After losing to West Germany in the 1990 world cup semi-final, England striker Gary Lineker famously said: “Football is a simple game. Twenty-two men chase a ball for 90 minutes and at the end, the Germans always win.” After the European Council’s video conference last week, some of its participants must have felt the same.
In the days leading up to the call, political leaders presented their far-reaching visions for sharing the financial burden of the coronavirus crisis, invoking the spirit of solidarity to describe the future of the European Union. Spanish prime minister Pedro Sanchez proposed a huge recovery fund financed through perpetual EU debt, which would have provided grants to the worst-hit countries. His Italian counterpart, Giuseppe Conte, made a strong case for coronabonds and threatened to derail negotiations altogether if the European Council refused his demand. And French president Emmanuel Macron raised the stakes by linking the survival of the EU itself to the issuance of “common debt with a common guarantee”. In the end, though, the leaders agreed merely to work towards setting up a recovery fund – very much along the lines Angela Merkel outlined in the Bundestag prior to the summit. Coronabonds or any other version of an explicit mutualisation of debt are clearly off the table.
One reading of the summit is that the German government has once again fallen short. Those who had hoped Angela Merkel would use her political clout to push through unpopular measures in her own party and among the German population are disappointed. They accuse the chancellor of paying lip-service to European solidarity while continuing the same old technocratic euro-crisis policy of the past decade.
But, in reality, Berlin has shifted position in recent weeks. By supporting the €500 billion package put together by the eurozone finance ministers – in particular by supporting access to loans from the European Stability Mechanism without conditionality – the German government has already made concessions that would have been hard to imagine before covid-19. And Merkel has linked her commitment to a European recovery fund to the promise to pay considerably more into the EU budget. This is a fundamental departure from Germany’s previous demand to limit EU budget contributions to 1 percent of the bloc’s GDP. Both the chancellor and German finance minister, Olaf Scholz, are profoundly convinced of the need to help crisis-hit countries as soon as possible. It is why they have reached for instruments that are already deployable within the framework of existing treaties and the German constitution.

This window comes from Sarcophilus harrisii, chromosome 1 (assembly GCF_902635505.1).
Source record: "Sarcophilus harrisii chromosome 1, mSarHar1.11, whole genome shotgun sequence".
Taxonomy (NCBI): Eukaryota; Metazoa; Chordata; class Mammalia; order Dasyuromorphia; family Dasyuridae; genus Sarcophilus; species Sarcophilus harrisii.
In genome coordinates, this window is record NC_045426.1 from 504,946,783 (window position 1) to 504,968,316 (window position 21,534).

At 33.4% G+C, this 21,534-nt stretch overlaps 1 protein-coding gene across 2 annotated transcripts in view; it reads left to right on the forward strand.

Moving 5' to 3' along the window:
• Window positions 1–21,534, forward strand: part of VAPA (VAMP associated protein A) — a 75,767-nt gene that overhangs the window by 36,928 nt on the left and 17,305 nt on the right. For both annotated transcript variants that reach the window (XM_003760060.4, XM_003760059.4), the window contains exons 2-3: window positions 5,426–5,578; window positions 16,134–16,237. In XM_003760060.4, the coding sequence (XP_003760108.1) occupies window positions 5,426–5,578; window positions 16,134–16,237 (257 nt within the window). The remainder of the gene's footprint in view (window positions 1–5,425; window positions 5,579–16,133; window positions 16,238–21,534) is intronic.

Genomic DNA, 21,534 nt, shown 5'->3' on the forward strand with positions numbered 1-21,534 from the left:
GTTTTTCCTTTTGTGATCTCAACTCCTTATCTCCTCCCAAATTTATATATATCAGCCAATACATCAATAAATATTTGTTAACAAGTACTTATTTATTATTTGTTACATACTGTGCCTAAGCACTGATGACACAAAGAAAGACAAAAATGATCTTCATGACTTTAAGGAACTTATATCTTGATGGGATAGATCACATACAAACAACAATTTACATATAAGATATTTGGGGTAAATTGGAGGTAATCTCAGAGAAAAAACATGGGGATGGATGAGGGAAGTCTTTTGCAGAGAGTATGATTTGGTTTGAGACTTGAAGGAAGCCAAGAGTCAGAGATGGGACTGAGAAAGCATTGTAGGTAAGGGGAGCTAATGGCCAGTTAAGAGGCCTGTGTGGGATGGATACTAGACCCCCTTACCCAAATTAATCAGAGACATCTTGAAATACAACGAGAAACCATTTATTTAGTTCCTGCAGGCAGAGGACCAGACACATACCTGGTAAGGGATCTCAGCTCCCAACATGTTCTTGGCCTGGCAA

Merkel must show solidarity with Italy, Spain, and France without jeopardising the solidity of her own party.
Instead of hoping for the unrealistic – namely that the German government will turn its eurozone policy upside down – Berlin’s European partners should concentrate on what is feasible. In her fourth term in office, Merkel will not suddenly become a revolutionary force in the EU, but will continue to provide steady, goal-orientated, and cautious leadership. This is how things stand right now; and recent polling confirms Merkel’s commanding political position at home. But the mood could change at any time, not least when Germans realise they too are not immune to the severe economic consequences of the virus – and that the crisis is set to drag on for some time. In fact, the first cracks in the social consensus are already visible. Friedrich Merz, a candidate for the Christian Democrat leadership and potential future chancellor, gave an idea of the potentially toxic nature of this debate when he accused Italy of exploiting the coronavirus to “obtain unlimited refinancing possibilities for its national budget”. Merkel will certainly not have forgotten how 60 of her own MPs voted against her when the third rescue package for Greece came before the Bundestag in 2015. Openly supporting the mutualisation of debts would immediately break the unity the chancellor has managed to maintain. And, of course, she has no interest either in giving a boost to the Alternative for Germany party, which was founded in 2013 in protest at her eurozone policy.
The chancellor must therefore find a way to show solidarity with Italy, Spain, and France without jeopardising the solidity of her own party. Decisions around the upcoming multiannual financial framework provide the least-worst opportunity to do so: it is an easier sell back home to support more money for the European budget as an investment in Germany’s own future. A more sustainable, more digital EU ultimately sounds better to German ears than ‘transfers’ or ‘grant money’. At the same time, Merkel needs to ensure that the countries most affected by the crisis do not feel like losers in this game. Crucially, limited fiscal transfers and redistribution mechanisms should be allowed within the recovery fund. Because, this time, the eurozone may not survive if Germany again comes across as an economic occupier, flanked by smaller member states of frugal views and depriving Italians and Spaniards of their livelihoods. The ideas and preferences emerging from Berlin are proving powerful in shaping the future of a Europe in crisis. But to shape a Europe that lasts, they must create winners throughout the EU – not in Germany alone.
The European Council on Foreign Relations does not take collective positions. ECFR publications only represent the views of its individual authors.